Mount Holyoke College’s anti-racism action plan

The College worked through the summer of 2020 to develop an action plan to begin the vital work building an anti-racist Mount Holyoke.

August 27, 2020

Dear members of the Mount Holyoke community,

We are confronting twin pandemics — those of COVID-19 and of racism — and in ways that are intertwined, laying bare the many inequities and social injustices that have taken and continue to take a grim and growing toll on individuals, families and communities of color. The most recent incidents in Kenosha, Wisconsin — the shooting of Jacob Blake and the subsequent, brutal murders of protesters — add to that toll, and to the call for a national reckoning. We strongly oppose anti-Blackness and police brutality, and believe the unrelenting anti-Blackness we are witnessing to be a failure of humanity and a failure of action. 

Mount Holyoke must be persistent and uncompromising in addressing the challenges that members of our community who identify as BIPOC — Black, Indigenous and people of color — have brought to our attention, and that we see in higher education and in society more broadly. We must identify and address all forms of implicit and explicit racism, bias and discrimination on our campus. And we must do the work, as individuals, in departments and as a college,  to better support our BIPOC students, faculty and staff, and to ensure that this is a just, safe and welcoming community. 

We acknowledge that we must do more, and we shall. To that end, we have worked through the summer to develop an action plan. Leaders across the College have identified strategies and made commitments to demonstrate our will for change. This is an ongoing effort: The actions listed below are the bridge between our current strategic plan (The Plan for 2023), the needs identified through the activism of our BIPOC community, specifically the student leaders of the Association of Pan African Unity (APAU), and further actions that we have ascertained and will continue to establish as a result of this ongoing work together. This will be a living, growing effort toward an anti-racist Mount Holyoke. 

As part of this effort, the Board of Trustees has established its own action plan

As of today, August 27, these are the commitments that we make:

Faculty and Curricular Actions

1. The College will establish a new faculty grants program to support the development of courses, projects and collaborative research proposals that focus on race, racism and anti-racism, including active collaborations with students in research or course development. The goal of this $50,000 program will be to inform teaching, learning and research practices, and to build an academic culture that seeks to understand, analyze and challenge systems of oppression. Priority will be given to proposals that demonstrate the integration of research and teaching. Guidelines and applications will be available in October 2020.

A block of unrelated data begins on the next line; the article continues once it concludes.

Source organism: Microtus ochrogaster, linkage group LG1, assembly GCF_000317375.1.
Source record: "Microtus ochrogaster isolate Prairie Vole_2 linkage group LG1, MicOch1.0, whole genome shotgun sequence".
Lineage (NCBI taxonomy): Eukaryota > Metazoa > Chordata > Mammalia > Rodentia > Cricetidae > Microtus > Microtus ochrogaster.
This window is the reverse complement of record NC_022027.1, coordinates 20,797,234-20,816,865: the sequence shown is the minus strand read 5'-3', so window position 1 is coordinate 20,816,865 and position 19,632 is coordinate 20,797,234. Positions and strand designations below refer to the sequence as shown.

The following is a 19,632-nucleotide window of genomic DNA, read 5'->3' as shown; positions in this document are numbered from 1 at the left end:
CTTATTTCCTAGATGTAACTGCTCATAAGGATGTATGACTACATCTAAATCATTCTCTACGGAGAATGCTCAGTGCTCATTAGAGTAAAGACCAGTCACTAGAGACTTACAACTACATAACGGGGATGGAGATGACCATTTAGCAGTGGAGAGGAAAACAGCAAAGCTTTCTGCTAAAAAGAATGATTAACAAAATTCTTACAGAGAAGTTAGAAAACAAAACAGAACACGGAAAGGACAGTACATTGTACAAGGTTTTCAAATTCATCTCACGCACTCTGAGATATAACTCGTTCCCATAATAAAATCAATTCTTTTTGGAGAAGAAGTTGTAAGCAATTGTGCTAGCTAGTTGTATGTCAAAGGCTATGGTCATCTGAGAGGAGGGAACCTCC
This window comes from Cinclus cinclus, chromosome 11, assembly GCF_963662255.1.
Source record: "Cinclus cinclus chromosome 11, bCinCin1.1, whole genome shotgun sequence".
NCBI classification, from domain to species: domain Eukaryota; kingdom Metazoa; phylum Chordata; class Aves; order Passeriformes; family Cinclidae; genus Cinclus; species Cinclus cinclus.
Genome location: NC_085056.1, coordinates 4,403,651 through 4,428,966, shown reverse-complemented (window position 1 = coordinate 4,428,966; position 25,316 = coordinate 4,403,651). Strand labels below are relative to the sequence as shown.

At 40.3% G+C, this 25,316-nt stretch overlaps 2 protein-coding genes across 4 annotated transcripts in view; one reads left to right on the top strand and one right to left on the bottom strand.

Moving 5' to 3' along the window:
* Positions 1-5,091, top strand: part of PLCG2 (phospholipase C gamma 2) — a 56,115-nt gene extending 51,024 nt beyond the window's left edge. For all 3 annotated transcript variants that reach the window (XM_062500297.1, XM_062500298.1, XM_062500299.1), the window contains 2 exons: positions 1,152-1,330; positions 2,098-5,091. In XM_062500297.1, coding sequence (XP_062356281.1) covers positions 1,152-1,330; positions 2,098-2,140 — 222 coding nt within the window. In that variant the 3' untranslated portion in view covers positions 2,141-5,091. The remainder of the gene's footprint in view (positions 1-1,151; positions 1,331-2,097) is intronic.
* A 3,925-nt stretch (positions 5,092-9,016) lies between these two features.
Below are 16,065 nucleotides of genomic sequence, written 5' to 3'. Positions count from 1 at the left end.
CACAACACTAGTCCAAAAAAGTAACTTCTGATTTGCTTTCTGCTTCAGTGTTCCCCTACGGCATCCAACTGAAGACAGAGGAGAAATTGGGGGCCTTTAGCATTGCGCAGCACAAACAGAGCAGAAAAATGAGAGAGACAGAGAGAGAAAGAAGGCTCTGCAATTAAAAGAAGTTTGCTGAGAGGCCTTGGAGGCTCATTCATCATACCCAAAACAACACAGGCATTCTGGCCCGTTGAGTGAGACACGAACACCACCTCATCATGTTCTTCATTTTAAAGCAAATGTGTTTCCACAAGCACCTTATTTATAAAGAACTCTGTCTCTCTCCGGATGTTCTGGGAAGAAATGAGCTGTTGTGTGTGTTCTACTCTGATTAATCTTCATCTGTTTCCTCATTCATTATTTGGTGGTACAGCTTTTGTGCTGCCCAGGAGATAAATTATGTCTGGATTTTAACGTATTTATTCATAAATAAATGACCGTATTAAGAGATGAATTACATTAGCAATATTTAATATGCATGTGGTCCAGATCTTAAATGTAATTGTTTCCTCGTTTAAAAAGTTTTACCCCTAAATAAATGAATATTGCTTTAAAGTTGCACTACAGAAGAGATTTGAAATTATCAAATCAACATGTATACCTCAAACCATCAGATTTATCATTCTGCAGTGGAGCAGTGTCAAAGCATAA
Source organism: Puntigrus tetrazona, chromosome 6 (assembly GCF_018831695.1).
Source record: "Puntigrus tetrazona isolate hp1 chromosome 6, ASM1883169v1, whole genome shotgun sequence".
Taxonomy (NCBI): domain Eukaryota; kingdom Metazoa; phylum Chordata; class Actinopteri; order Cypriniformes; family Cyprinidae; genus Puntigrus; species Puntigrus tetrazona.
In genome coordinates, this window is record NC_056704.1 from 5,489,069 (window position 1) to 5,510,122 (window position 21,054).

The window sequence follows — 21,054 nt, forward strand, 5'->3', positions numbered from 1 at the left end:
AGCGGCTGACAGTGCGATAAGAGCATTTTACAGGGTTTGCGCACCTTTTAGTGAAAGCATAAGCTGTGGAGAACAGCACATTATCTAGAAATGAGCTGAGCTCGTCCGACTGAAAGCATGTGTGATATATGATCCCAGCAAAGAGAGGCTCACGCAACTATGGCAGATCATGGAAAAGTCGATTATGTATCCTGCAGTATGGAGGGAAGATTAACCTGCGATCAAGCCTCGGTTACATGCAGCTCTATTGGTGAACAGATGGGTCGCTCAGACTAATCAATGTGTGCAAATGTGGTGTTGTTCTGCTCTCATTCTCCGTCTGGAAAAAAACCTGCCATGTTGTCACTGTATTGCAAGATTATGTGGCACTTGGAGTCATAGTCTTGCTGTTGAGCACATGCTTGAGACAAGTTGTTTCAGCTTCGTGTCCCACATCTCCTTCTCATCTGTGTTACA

2. The Dean of Faculty and Division of Academic Affairs will further invest in efforts to hire faculty who are BIPOC in the following ways:

  • Further to the Five College Mellon award of $2.5 million in January 2020 for Gathering at the Crossroads: Building Native American and Indigenous Studies at the Five College Consortium, Mount Holyoke will conduct a search for a position in Native American history to begin in fall 2022.
  • The College is a member of the Consortium for Faculty Diversity, which exists to recruit BIPOC faculty to liberal arts colleges. The College will recommit resources to further our relationship with this vital program, hosting and supporting at least two postdoctoral fellows each year as a part of our academic program and community. We see our participation in this program as essential to diversifying our faculty, and the academy more broadly, and our commitment in this regard stands firm.
  • The College will become an affiliate partner of the Southern Regional Education Board’s Doctoral Scholars Program, which exists to increase the number of BIPOC students who earn doctorates and pursue academic careers. We see this partnership as integral both to increasing the number of BIPOC faculty in the pipeline for jobs at Mount Holyoke and other institutions, and to improving access to future funding opportunities for our current BIPOC students, as they aspire to and pursue doctoral studies themselves.
  • The Dean of Faculty, with the support of the Teaching and Learning Initiative and the Office of Diversity, Equity and inclusion will, beginning in fall 2021, engage all academic departments in creating their own statements and action plans related to becoming anti-racist.
  • The Dean of Faculty will continue to offer workshops on inclusive search practices for those academic departments that are authorized to hire new faculty and staff in order to address implicit and unconscious bias in the hiring process. While we expect to hire only a small number of faculty members over the next three years, every vacancy will be considered an opportunity to diversify the Mount Holyoke faculty, and the Dean of Faculty, in collaboration with the president, Board of Trustees and other College leaders, will identify specific goals and metrics to guide and evaluate recruitment efforts.